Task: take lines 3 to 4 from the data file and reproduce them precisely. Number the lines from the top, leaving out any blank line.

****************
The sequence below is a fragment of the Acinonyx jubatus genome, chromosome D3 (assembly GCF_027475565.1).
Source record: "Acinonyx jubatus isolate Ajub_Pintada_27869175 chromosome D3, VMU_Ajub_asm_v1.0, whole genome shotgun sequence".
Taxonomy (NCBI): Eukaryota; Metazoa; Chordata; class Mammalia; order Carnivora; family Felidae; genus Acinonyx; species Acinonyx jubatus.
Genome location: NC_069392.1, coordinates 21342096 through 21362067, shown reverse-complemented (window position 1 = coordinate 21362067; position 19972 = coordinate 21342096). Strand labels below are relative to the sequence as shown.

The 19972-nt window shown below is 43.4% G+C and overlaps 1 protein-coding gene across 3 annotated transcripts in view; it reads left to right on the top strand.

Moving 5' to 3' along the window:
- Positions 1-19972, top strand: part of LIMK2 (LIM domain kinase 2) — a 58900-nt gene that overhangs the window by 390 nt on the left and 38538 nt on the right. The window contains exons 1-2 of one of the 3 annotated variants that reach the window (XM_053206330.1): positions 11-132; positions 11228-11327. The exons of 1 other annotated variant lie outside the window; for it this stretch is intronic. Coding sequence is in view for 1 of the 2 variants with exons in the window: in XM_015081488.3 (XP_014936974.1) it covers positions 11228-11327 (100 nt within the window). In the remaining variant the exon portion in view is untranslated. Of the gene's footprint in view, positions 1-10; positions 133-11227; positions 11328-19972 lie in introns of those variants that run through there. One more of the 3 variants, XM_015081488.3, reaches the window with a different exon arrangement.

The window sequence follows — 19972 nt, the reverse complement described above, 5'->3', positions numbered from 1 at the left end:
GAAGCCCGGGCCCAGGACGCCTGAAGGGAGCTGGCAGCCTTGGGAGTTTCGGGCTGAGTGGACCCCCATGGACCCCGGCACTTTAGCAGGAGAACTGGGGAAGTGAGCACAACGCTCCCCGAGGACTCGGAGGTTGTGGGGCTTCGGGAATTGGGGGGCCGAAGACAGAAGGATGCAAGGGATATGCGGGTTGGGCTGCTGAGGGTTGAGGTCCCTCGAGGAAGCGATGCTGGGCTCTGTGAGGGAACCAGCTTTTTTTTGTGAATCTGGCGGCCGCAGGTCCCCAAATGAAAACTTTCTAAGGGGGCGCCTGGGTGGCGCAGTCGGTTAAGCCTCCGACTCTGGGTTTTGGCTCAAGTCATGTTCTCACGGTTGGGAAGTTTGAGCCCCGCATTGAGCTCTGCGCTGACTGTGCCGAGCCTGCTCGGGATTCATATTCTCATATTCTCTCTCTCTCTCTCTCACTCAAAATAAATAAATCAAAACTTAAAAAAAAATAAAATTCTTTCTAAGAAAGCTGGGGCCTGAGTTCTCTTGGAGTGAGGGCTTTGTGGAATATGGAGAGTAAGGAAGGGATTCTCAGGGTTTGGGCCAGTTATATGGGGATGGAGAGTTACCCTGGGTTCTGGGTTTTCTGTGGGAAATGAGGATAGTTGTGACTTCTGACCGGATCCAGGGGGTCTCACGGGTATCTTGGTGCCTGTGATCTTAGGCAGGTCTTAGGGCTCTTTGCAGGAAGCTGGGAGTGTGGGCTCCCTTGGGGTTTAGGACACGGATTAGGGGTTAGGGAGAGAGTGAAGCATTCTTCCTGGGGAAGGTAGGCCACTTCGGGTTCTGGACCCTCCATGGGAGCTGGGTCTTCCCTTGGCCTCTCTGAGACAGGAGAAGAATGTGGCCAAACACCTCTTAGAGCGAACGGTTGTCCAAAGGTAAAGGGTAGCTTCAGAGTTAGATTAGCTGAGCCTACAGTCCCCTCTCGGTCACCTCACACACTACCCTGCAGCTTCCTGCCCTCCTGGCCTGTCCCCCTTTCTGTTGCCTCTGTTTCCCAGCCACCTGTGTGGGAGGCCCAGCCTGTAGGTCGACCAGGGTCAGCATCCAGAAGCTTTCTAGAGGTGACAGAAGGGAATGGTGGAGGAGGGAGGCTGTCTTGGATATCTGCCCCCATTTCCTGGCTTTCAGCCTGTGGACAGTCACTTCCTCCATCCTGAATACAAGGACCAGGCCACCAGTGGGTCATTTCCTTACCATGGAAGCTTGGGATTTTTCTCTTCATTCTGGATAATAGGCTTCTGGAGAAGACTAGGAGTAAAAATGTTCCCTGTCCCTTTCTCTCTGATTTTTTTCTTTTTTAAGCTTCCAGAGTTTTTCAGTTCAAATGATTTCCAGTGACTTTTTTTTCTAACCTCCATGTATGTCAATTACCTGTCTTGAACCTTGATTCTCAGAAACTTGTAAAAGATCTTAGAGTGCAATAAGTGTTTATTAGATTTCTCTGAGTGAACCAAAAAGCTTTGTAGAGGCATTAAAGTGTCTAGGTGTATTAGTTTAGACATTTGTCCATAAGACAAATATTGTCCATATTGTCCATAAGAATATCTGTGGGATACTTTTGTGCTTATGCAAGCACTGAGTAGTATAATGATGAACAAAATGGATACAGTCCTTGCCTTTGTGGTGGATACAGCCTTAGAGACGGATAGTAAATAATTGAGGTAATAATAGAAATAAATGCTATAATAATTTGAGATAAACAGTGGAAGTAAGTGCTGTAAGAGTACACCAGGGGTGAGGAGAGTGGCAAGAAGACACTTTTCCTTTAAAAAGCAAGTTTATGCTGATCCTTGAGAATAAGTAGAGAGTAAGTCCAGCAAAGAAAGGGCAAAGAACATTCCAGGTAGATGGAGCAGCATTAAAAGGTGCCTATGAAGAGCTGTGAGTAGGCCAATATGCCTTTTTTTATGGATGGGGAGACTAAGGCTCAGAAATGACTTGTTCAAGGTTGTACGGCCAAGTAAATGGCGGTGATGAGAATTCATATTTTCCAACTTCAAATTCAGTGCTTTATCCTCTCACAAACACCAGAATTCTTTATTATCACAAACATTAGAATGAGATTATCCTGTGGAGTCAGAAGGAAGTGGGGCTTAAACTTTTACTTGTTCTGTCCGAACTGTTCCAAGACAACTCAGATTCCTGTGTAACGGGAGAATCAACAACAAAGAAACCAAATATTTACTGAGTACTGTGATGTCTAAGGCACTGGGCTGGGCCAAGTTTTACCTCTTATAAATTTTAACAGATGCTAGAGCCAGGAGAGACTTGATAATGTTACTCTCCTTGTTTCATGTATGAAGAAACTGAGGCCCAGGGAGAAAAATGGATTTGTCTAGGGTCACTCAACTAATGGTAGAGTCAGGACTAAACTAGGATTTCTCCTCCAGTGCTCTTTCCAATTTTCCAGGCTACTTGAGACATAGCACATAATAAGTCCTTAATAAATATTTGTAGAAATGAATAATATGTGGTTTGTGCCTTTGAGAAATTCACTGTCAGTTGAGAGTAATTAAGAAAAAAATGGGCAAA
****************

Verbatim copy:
Taxonomy (NCBI): Eukaryota; Metazoa; Chordata; class Mammalia; order Carnivora; family Felidae; genus Acinonyx; species Acinonyx jubatus.
Genome location: NC_069392.1, coordinates 21342096 through 21362067, shown reverse-complemented (window position 1 = coordinate 21362067; position 19972 = coordinate 21342096). Strand labels below are relative to the sequence as shown.